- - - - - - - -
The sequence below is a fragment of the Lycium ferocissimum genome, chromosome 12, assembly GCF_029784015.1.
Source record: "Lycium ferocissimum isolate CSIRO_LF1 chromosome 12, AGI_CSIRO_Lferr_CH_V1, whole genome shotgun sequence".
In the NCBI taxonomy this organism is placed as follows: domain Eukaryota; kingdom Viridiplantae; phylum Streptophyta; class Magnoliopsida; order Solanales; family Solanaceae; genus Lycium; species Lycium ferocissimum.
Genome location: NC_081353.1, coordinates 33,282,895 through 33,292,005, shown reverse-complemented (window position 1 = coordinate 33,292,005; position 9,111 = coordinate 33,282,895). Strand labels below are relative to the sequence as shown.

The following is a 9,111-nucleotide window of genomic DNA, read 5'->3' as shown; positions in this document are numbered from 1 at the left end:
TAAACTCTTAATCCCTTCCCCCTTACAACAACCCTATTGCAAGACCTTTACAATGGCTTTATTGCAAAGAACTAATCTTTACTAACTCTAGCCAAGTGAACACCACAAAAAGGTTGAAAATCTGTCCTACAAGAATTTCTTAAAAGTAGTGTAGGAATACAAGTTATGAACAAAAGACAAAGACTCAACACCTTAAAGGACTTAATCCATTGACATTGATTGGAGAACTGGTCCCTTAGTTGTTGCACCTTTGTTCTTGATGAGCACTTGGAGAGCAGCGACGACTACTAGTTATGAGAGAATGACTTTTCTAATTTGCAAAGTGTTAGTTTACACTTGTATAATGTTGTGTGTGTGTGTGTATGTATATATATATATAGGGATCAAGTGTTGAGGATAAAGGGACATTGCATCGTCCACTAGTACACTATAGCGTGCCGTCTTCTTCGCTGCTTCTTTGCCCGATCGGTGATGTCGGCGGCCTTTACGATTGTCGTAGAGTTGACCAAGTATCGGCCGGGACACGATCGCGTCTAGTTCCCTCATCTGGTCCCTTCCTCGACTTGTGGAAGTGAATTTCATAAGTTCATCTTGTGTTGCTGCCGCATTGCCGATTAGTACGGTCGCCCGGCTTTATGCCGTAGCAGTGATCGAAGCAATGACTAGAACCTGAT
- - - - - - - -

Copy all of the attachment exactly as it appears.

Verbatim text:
The sequence below is a fragment of the Lycium ferocissimum genome, chromosome 12, assembly GCF_029784015.1.
Source record: "Lycium ferocissimum isolate CSIRO_LF1 chromosome 12, AGI_CSIRO_Lferr_CH_V1, whole genome shotgun sequence".
In the NCBI taxonomy this organism is placed as follows: domain Eukaryota; kingdom Viridiplantae; phylum Streptophyta; class Magnoliopsida; order Solanales; family Solanaceae; genus Lycium; species Lycium ferocissimum.
Genome location: NC_081353.1, coordinates 33,282,895 through 33,292,005, shown reverse-complemented (window position 1 = coordinate 33,292,005; position 9,111 = coordinate 33,282,895). Strand labels below are relative to the sequence as shown.

The following is a 9,111-nucleotide window of genomic DNA, read 5'->3' as shown; positions in this document are numbered from 1 at the left end:
TAAACTCTTAATCCCTTCCCCCTTACAACAACCCTATTGCAAGACCTTTACAATGGCTTTATTGCAAAGAACTAATCTTTACTAACTCTAGCCAAGTGAACACCACAAAAAGGTTGAAAATCTGTCCTACAAGAATTTCTTAAAAGTAGTGTAGGAATACAAGTTATGAACAAAAGACAAAGACTCAACACCTTAAAGGACTTAATCCATTGACATTGATTGGAGAACTGGTCCCTTAGTTGTTGCACCTTTGTTCTTGATGAGCACTTGGAGAGCAGCGACGACTACTAGTTATGAGAGAATGACTTTTCTAATTTGCAAAGTGTTAGTTTACACTTGTATAATGTTGTGTGTGTGTGTGTATGTATATATATATATAGGGATCAAGTGTTGAGGATAAAGGGACATTGCATCGTCCACTAGTACACTATAGCGTGCCGTCTTCTTCGCTGCTTCTTTGCCCGATCGGTGATGTCGGCGGCCTTTACGATTGTCGTAGAGTTGACCAAGTATCGGCCGGGACACGATCGCGTCTAGTTCCCTCATCTGGTCCCTTCCTCGACTTGTGGAAGTGAATTTCATAAGTTCATCTTGTGTTGCTGCCGCATTGCCGATTAGTACGGTCGCCCGGCTTTATGCCGTAGCAGTGATCGAAGCAATGACTAGAACCTGAT